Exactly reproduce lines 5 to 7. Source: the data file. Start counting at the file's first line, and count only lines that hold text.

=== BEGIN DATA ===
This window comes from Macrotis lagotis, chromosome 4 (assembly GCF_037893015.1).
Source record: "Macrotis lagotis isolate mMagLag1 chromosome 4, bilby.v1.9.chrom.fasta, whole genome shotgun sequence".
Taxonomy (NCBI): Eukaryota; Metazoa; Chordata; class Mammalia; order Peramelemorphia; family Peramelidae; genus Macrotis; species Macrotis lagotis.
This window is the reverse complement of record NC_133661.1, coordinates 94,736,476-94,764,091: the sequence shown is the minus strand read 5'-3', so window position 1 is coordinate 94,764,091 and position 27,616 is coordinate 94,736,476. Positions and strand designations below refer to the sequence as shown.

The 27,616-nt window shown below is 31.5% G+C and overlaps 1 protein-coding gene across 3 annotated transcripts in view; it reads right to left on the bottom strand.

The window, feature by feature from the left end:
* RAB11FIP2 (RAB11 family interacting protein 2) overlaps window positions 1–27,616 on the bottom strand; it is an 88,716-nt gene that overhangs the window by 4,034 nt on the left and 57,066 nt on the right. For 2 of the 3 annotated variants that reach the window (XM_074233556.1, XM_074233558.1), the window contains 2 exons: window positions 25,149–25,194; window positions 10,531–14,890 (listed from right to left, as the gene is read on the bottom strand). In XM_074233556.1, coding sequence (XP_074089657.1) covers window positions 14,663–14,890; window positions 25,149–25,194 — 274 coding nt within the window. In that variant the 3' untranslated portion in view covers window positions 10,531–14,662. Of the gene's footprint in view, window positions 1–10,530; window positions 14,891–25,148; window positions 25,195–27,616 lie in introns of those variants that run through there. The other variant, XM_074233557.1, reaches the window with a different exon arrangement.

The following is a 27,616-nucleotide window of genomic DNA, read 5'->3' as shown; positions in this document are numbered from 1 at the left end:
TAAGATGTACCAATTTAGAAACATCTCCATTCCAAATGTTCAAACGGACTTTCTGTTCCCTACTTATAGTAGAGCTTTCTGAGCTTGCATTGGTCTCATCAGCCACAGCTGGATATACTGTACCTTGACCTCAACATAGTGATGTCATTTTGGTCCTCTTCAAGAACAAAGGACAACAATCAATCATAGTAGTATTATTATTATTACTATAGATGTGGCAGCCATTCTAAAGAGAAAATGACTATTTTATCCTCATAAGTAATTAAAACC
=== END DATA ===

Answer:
The 27,616-nt window shown below is 31.5% G+C and overlaps 1 protein-coding gene across 3 annotated transcripts in view; it reads right to left on the bottom strand.

The window, feature by feature from the left end:
* RAB11FIP2 (RAB11 family interacting protein 2) overlaps window positions 1–27,616 on the bottom strand; it is an 88,716-nt gene that overhangs the window by 4,034 nt on the left and 57,066 nt on the right. For 2 of the 3 annotated variants that reach the window (XM_074233556.1, XM_074233558.1), the window contains 2 exons: window positions 25,149–25,194; window positions 10,531–14,890 (listed from right to left, as the gene is read on the bottom strand). In XM_074233556.1, coding sequence (XP_074089657.1) covers window positions 14,663–14,890; window positions 25,149–25,194 — 274 coding nt within the window. In that variant the 3' untranslated portion in view covers window positions 10,531–14,662. Of the gene's footprint in view, window positions 1–10,530; window positions 14,891–25,148; window positions 25,195–27,616 lie in introns of those variants that run through there. The other variant, XM_074233557.1, reaches the window with a different exon arrangement.